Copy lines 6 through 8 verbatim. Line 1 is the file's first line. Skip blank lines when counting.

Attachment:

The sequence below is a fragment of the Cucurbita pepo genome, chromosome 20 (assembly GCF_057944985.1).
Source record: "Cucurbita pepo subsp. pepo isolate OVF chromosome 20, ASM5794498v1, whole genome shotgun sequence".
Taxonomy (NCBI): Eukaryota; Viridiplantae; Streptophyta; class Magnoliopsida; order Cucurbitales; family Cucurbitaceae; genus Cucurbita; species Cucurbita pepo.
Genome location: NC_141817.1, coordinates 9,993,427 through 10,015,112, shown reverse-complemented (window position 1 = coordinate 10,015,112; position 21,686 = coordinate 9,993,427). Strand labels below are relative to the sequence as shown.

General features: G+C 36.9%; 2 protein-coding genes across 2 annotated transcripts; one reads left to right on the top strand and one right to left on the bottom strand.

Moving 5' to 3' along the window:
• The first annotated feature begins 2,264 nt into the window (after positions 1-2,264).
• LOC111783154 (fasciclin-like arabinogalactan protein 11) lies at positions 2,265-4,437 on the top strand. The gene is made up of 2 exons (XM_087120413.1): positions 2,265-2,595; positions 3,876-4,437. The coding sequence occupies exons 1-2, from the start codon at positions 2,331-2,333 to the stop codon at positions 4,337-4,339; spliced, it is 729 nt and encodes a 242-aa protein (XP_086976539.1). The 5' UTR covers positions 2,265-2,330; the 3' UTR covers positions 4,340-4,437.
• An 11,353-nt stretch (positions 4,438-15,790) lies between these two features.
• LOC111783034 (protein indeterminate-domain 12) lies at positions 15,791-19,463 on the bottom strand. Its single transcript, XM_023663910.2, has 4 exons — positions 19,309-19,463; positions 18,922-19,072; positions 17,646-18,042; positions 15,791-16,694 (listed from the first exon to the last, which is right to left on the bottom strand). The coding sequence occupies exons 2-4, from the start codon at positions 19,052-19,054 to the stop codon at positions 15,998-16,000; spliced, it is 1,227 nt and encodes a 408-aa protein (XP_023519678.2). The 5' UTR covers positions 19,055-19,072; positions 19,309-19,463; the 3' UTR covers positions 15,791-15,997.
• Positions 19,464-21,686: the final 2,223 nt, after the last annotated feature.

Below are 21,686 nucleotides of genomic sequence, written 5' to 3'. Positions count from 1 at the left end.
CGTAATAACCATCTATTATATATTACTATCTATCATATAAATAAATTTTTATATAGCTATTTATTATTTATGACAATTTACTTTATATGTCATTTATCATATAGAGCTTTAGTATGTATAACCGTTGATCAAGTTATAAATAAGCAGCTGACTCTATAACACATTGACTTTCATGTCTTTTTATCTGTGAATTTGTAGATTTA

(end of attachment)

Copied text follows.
Moving 5' to 3' along the window:
• The first annotated feature begins 2,264 nt into the window (after positions 1-2,264).
• LOC111783154 (fasciclin-like arabinogalactan protein 11) lies at positions 2,265-4,437 on the top strand. The gene is made up of 2 exons (XM_087120413.1): positions 2,265-2,595; positions 3,876-4,437. The coding sequence occupies exons 1-2, from the start codon at positions 2,331-2,333 to the stop codon at positions 4,337-4,339; spliced, it is 729 nt and encodes a 242-aa protein (XP_086976539.1). The 5' UTR covers positions 2,265-2,330; the 3' UTR covers positions 4,340-4,437.